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A podcast dedicated to the discussion of healthcare simulation. Debunking dogma, demystifying jargon and translating knowledge. Hosted by Dr Victoria Brazil and Jesse Spurr


In this episode of our continuing collaboration with Advances in Simulation, Jesse takes the helm as we put Victoria in the guest seat with Glenn Posner, to discuss their recent publications in Advances.


The articles for discussion were both published in the second half of 2017.

‘Simulation in the clinical setting: towards a standard lexicon’. by Glenn Posner, Marcia Clark and Vincent Grant.



‘Translational Simulation: not ‘where?’ but ‘why?’ A functional view of in situ simulation. By Victoria Brazil.



We traverse the subject of how terminology sets expectation and the importance of being precise when establishing the goals and expected outcomes and matching the right modality to achieve success.


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Ep. 12  Rapport with Jenny Rudolph. 


So we all need to get along in simulation debriefing, right? 

So easy to say, and yet rapport building can be difficult in any group, let alone one that has just been confronted with their own performance 

Jenny Rudolph from the Center for Medical Simulation was our guest in discussing this concept, prompted by a recent article and editorial in Simulation in Healthcare. 

In our discussion, we step through the ‘rapport framework’ - face sensitivities, sociality rights, interactional goals - and how it might apply to our debriefing conversations. We reflected on many of the concepts discussed in our first interview with Jenny on psychological safety.  http://simulationpodcast.com/2016/10/14/ep-4-safe-container-simulation/ 

Jenny offered theoretical insights from Carl Rogers and Milton Erickson, as well discussion of as a more contemporary take from Kim Scott in Radical Candor. 

We discussed how voice and body language contribute enormously to rapport, and finish with conjecture about who to mange cultural differences in debriefing conversations. We touched on Peter Dieckmann’s work in this area as highlighted on Simulcast Journal club - http://simulationpodcast.com/2017/10/03/simulcast-journal-club-podcast-8-september-wrap/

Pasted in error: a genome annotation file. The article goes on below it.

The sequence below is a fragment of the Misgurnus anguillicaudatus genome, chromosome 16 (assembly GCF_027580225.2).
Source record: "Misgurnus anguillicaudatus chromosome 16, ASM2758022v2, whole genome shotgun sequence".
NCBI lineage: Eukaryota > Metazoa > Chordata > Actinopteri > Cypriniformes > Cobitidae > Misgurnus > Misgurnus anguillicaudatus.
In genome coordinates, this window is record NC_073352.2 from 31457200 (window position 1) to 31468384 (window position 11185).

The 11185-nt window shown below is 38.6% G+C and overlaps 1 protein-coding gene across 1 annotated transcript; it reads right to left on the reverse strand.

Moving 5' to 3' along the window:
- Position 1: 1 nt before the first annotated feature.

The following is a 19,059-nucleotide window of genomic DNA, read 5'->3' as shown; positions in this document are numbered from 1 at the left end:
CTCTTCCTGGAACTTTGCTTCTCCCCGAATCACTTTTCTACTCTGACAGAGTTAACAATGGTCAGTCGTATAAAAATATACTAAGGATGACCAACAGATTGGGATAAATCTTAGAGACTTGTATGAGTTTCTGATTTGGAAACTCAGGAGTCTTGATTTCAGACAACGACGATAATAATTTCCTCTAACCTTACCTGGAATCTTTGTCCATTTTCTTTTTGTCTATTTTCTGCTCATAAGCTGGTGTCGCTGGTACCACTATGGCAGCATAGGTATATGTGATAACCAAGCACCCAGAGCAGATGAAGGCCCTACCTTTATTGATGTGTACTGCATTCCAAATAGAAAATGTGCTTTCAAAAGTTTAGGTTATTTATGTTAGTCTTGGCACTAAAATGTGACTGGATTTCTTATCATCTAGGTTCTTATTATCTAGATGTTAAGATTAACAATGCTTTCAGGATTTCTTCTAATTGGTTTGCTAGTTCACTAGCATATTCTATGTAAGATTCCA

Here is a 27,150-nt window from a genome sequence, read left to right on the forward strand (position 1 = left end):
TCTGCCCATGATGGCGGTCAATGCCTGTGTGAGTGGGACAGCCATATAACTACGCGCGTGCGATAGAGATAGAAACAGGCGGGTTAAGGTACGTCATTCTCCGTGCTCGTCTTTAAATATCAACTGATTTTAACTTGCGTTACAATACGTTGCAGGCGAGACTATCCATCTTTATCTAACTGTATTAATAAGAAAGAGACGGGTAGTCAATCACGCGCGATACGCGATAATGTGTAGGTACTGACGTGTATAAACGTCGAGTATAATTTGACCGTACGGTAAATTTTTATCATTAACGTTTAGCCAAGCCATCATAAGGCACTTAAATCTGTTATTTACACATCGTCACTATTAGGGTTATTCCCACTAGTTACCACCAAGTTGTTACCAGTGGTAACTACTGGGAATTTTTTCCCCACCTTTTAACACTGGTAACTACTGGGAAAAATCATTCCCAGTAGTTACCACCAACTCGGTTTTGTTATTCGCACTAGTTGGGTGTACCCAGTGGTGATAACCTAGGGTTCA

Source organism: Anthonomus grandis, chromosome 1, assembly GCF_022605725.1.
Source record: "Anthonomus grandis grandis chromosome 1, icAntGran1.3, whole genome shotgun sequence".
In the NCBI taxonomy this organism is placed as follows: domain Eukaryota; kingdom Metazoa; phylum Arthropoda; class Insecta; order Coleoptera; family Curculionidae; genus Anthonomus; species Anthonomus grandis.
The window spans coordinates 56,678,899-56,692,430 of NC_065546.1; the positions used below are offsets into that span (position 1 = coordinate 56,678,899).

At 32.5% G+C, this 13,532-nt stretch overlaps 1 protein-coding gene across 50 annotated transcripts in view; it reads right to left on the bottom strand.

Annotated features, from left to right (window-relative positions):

And more recently as published here 



Auerbach, Marc Cheng, Adam Rudolph, Jenny W. Rapport Management: Opening the Door for Effective Debriefing. Simulation in Healthcare: February 2018 - Volume 13 - Issue 1 - p 1–2 


Loo ME, Krishnasamy C, Lim WS. Considering face, rights and goals: a critical review of rapport management in facilitator-guided simulation debriefing approaches. Simul Healthc 2018;13(1):53–61. 











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Ben and Vic discuss the paper of the month. 

Kumar A, Sturrock S, Wallace EM, et al. Evaluation of learning from Practical Obstetric Multi-Professional Training and its impact on patient outcomes in Australia using Kirkpatrick’s framework: a mixed methods study. BMJ Open 2018;8:e017451. doi:10.1136/bmjopen-2017-017451 


And a few other sim papers across a range of topics and research methods, all in the theme of ‘measurement’. 

Jiang, Bailin; Ju, Hui; Zhao, Ying; Yao, Lan; Feng, Yi. Comparison of the Efficacy and Efficiency of the Use of Virtual Reality Simulation with High-Fidelity Mannequins for Simulation-Based Training of Fiberoptic Bronchoscope Manipulation. Simulation in Healthcare: April 2018 - Volume 13 - Issue 2 - p 83–87. doi: 10.1097/SIH.0000000000000299 

Seelandt JC, Grande B, Kriech S, et al DE-CODE: a coding scheme for assessing debriefing interactions BMJ Simulation and Technology Enhanced Learning Published Online First: 08 November 2017. doi: 10.1136/bmjstel-2017-000233 

Pawar S, Jacques T, Deshpande K, et al. Evaluation of cognitive load and emotional states during multidisciplinary critical care simulation sessions. BMJ Simulation and Technology Enhanced Learning Published Online First: 07 December 2017. doi:10.1136/bmjstel-2017-000225 


Next month Ben is off on a holiday…..  

So we’ll be back with journal club in June, when we’ll also be coming to you from Bilbao Spain for SESAM conference! 



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Ben and Vic discuss the paper of the month. 

Eppich, W. and Cheng, A. (2015). Promoting Excellence and Reflective Learning in Simulation (PEARLS). Simulation in Healthcare: The Journal of the Society for Simulation in Healthcare, 10(2), pp.106-115.